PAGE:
lue on dh e thought it brought it down the little plus is not in my logo that's a little reminder that we have bonus materials even though it's kind of cool I might I might do something with that later on eso color is really key in terms of eyes it's serious? Is it playful? Is it colorful? You want to be careful not to use too many colors and then you also want to think about how does your logo any graphic? So you do look in black and white as well because there may be situations where you need to put it in black and white so after color you want to think form and what is the overall shape? Because sometimes your name might not be on it so think you can this shape represent you and I just I used my my logo actually is to be a lot heavier. I had different variations all different looks I've been trying things involving over the years and I'm just feeling like I want simpler and cleaner on this sort of if in clean line on dh and I also like the idea of connecting connecting things so it feels like it's connected it's different paths and things like that so it becomes a little abstract but and then that speaks to the type that kind of type you want to use that's very very important like you know sometimes if we're not in that world of graphic design we might kind of just defer to the default but you want to make conscious choices when you're looking at things what do you consider beautiful what do you consider a reflection of what you want to do andi just getting back to why it's cauldron three this is incorporated into the brand to which is there's a story behind that and not everyone has to get that story immediately but once they learn that story all of a sudden the brand becomes this stronger thing it becomes something that has ah purpose it has you know an origin story so right here I'm actually my full name is jacob cauldron ah jacob cauldron the third and uh and so the three is my way of doing that I used to have when I was in high school I would do the third and it just sounded so noxious so s o I said no three you know just as a symbol of honoring my father my grandfather it was just this way of me doing that and uh and again it could be very personal it doesn't have to make sense to anyone else except you but you want to be able to tell that story and that is a part of your brand that means something um and then the face of your grant it could be you or it could not be you so you want to ask yourself are you the face of your brand or for instance is it all about the models you choose in advertising it's often about the models you choose and that's the imagery that goes out but for some designers they are the brand so it's about how they live in their world tory burch is a great example she is her brand so when you see her dressed in her clothes she's living the life diane von furstenberg it's she is the face of her brand it isn't about the models like I never think of a model first when I think of dan on furstenberg I think about her life, her history, her impact when she walks in the room all those kinds of things jay before before he was on I'm curious just to kind of hear where people might be with regard to their brand and just thinking about it because I feel like there's a certain point where you're like should I have a brand do I need to have a brand? I'm not there yet so am I like good enough to have a brand? Can you talk to that for that person what you already have a brand you all have a brand because you wait you you've been making choices your whole life about everything about everything and how how you do it what you do so what you're doing in this process is just editing and bringing it down to something that you think people are going to respond to and also that you want to share because you don't share everything right so you want to figure out what is it about me my life choices what I find interesting all those kinds of things and that starts to define your brand way again brand is kind of this this huge buzz word where you think of corporations it's not about that it's about the small boutique or the designer who does costumes you know it's like I could imagine having so much fun developing the imagery in the brand for what you want to do because you know there's so much to play with their so and so you want to think about you know what? What will come across as you on your behalf and that's all it is because it can feel very, very intimidating where you feel like oh, this is this speak you know, fancy thing and like I said throughout my career I've had so many versions of ah logo I'll put on my website or on my stationery or whatever it is or on my business card and on I've evolved so that has evolved you know at a certain point if you have a big business that could end up being something that grows and kind of just hold on for a while but don't be afraid to kind of play with it and say this year I'm really loving this next year I'm going to take that off or add something and again make it meaningful make it meaningful to you because within the context of everyday life you know for us who are in the you know, front lines working you know, making clothes and not just the big corporations were were all interacting with people and we want to give them the tools to connect to us and that's all this is I really appreciate that just that the thought that it's just the tools for people to connect with us and to connect office consistently and the freedom that it's ok for it to evolve and change because I know for myself with you know, with my brand it was like well I have to figure it all out before I can put it out there you know and that's you know you don't put anything out there exactly I mean it's one thing at a time and then if it doesn't work you you modify your change, you go in a different direction so it don't be afraid to do that especially when you're starting out and figuring it out because I think that process I'm going to give you all officially including you people at home permission to play with it like have fun with it actually enjoy doing it because it can feel like a chore because we're so busy creating the clothes and we're saying the product but this today is really all about that next step after the product and it should be an extension of your product and of you as a creative person so don't let it turn into a chore so informing your brand this speaks to what we were just saying about like where do you pull from so the brand message is important in terms of coming down to that not necessarily the tweet that were mentioned but figuring out how would you describe it? So you all mentioned different things about how you want to work and what's important to you so margo for thee the theatrical experience you know the historical experience the local experience because you you know you may not want to be traveling all over the world even even if you get the opportunities so so you want to ask yourself what is the message you know is it like that homegrown you know like home base? You know home feeling like you know you have a solid you're part of that community and then also you know, where does it get expressive in terms of you know, the what you want to specialize in so that's your that's where your message comes from that authentic place of what you're interested in uh fast slow these are just a couple of different approaches to fashion we all know about fast fashion, right? The h and m's of the world where clothes are produced, you know, they come off the runway and you know ah week later there's a version and interpretation of it on the sales floor so that is a strategy, you know, there's a lot of debate about whether the scooter bad we won't talk about that, but we'll talk about it but you should talk about it in terms of person personally making that choice. So you want to ask yourself, what do I believe in again speaking to your brand? Do I believe that fast fashion is good? Do I want to push back and do slow fashion? I always tell my students always initially think I want to be a big business like calvin klein or ralph lauren and I say, okay, but you might want to think of alabama chain in you know who who does slow fashion and community fashion and or someone like a bespoke tailor who you have to wait three months for that suit and that and it's more expensive you sell less of them, but the process is part of what you're buying um, ethical issues, right, fair trade things like that environmental impact where does that play? Because fashion is, um major culprit in that in, you know, impacting the environment again where do you stand there's a big movement about sustainability and organics but not everyone is doing everything so you have to kind of put your, uh you know, stake your territory around what you can actually do because you know if you do all organic fabrics that's gonna limit you in certain ways so you have to ask yourself how in my you know, minimizing my footprint and saying, I'm going to do this this is the part that I'm going to commit to, um the art the theatre and the wit so when and are you the artist at any given point and all of you seem like you're definitely in fashion design I think we all have a little bit of the artist in us the theater what does that feel like to you like when you're on stage, so to speak when you're in the public eye, what does that mean? And like when you're doing fashion shows and any kind of display and then wit do you have a sense of humor? Right? And we talked about karl lagerfeld I don't know if if he's trying to be funny, but sometimes we can't help but think it's funny that someone is so bold hey and you know no holds barred so you want to ask yourself, where do you feel comfortable relaxing into that slightly funny part you know that slightly witty part mosquito is a great designer for that because it's all about that it's about doing funny things fun things that are playful and that you can have fun with and you know it might be totally absurd but it's the most peculiar little thing and it's a conversation piece and last but not least where are you on the cutting edge? Okay because not everyone needs to be on the cutting edge so ask yourself no, I'm not at that place where it's all about the latest thing right are the coolest thing because he I think you're on the cutting edge so you're going to be in that place where you're pushing that envelope so you're going to say I'm gonna have to keep up on things and it's it's that's going to be a part of your process to keep on that edge so that your it's fresh and it's young and it's it's exciting and it's unexpected and and new so ask yourself yeah so you want to ask yourself where are you on that because you don't have to be right there you could be on a whole different and a whole different place when it comes to that and remember that there's a customer for every place so you don't have to please everybody you're saying no no my customer isn't trendy were the quote from yesterday right trendy just before a tacky so so we have to be careful right? So we want to make sure that we were we own where we are on that process I would love to just hear you sort of your response to that and if people at home are relating teo sort of where you are and but I mean what do how does that sound what's your reaction that because you were kind of like I excites me I don't know I like I like hearing that and I think I definitely get that um just whenever whenever I get any sort of like commentary on either harm dress myself I thought that was an interesting point you brought up just like how you present yourself says a lot about what you dio on dh it I think it's a good thing to hear especially when you get it from people who aren't quite in the same like interest like fashion wise is you I don't know it's just it's interesting to like keep saying push limits but I just like messing with that stuff work out but a lot of times it does so I know it's exciting excellent um and uh just oh it just a little shout out to maison martin bargy ella this is actually a really cool vest it's all made out of recycled vest so this speaks to how you know, ethical environmental impact can be really cool okay?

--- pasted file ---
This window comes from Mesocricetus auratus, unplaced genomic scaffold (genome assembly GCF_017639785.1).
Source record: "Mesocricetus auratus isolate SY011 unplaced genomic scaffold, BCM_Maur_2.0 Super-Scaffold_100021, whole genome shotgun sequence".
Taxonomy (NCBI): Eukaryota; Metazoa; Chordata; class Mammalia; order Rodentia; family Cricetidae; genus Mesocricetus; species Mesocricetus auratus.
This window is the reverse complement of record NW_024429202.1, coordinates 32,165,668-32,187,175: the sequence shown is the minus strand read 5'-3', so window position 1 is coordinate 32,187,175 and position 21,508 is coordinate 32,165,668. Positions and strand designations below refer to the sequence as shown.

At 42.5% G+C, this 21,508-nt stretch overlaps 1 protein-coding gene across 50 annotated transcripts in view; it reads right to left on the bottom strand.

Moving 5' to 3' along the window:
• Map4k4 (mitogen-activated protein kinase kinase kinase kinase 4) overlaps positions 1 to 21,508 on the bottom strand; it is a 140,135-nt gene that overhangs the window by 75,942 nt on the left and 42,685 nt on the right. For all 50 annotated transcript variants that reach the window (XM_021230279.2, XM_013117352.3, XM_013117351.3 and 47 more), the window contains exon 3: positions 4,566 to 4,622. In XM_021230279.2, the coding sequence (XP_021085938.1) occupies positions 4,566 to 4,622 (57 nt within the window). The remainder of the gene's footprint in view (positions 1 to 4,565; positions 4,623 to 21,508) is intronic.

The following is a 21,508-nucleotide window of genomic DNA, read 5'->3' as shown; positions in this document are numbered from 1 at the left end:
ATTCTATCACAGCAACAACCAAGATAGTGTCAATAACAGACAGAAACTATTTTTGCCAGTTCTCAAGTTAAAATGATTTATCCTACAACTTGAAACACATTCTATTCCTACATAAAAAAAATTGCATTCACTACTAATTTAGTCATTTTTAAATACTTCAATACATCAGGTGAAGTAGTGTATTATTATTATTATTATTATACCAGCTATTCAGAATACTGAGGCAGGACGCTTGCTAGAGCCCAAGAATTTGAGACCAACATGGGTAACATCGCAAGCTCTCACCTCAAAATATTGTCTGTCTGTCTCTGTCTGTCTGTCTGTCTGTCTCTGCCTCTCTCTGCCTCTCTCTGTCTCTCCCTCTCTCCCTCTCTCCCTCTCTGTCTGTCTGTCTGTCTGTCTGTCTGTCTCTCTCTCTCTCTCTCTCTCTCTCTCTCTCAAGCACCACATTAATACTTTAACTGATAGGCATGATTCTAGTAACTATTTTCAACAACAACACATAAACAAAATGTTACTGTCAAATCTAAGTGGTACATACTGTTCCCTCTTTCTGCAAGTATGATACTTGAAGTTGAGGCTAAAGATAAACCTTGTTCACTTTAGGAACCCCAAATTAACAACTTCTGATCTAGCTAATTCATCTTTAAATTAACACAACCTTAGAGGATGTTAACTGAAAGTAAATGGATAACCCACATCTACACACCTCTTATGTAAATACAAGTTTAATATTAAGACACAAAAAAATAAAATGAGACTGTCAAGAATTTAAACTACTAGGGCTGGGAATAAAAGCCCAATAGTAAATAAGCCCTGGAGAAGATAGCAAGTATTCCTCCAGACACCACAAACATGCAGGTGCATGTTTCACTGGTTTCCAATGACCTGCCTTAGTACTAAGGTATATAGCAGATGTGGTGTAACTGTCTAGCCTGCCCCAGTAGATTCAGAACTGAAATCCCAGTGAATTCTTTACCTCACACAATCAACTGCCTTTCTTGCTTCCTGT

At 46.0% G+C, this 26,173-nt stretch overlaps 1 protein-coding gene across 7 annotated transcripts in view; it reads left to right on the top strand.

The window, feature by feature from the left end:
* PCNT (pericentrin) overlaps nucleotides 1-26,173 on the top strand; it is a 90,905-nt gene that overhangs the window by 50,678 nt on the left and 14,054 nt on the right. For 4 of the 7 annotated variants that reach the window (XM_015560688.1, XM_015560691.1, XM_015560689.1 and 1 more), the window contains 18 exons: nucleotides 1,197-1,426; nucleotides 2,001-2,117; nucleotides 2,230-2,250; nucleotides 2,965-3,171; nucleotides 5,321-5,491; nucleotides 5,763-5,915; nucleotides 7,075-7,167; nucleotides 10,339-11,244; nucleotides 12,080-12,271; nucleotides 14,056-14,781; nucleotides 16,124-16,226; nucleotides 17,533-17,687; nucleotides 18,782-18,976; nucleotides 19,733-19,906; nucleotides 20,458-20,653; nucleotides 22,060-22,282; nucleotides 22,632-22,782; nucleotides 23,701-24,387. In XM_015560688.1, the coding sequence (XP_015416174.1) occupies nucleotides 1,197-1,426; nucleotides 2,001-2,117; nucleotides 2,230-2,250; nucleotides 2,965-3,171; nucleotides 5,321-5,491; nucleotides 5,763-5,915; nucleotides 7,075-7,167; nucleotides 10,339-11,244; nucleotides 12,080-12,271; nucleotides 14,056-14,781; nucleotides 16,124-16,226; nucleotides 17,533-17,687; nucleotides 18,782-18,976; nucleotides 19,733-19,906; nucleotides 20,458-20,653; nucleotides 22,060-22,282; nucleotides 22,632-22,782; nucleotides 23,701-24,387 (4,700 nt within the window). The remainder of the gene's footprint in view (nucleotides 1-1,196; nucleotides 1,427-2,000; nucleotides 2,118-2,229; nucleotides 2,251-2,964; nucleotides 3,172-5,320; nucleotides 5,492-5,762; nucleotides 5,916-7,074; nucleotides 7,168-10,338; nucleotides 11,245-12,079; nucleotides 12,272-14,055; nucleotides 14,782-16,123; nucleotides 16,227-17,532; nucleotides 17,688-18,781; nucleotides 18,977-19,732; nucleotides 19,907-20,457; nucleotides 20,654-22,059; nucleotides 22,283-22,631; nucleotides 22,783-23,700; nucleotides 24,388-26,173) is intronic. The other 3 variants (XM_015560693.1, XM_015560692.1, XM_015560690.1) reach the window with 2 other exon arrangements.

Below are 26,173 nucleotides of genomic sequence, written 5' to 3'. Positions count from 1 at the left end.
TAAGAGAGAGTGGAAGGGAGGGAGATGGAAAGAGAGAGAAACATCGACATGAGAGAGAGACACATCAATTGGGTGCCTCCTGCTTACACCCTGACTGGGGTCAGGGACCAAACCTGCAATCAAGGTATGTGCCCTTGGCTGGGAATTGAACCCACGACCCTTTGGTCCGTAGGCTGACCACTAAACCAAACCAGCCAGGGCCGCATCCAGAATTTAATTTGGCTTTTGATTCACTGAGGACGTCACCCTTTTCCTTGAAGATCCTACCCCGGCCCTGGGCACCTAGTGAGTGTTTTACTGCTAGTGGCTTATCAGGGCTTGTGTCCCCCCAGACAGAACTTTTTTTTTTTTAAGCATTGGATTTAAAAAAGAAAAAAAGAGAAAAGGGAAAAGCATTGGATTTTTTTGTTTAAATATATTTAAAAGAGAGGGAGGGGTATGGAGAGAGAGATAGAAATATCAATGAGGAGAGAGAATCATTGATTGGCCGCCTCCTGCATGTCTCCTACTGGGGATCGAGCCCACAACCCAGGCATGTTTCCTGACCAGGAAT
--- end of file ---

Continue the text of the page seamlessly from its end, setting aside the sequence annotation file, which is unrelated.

Class Description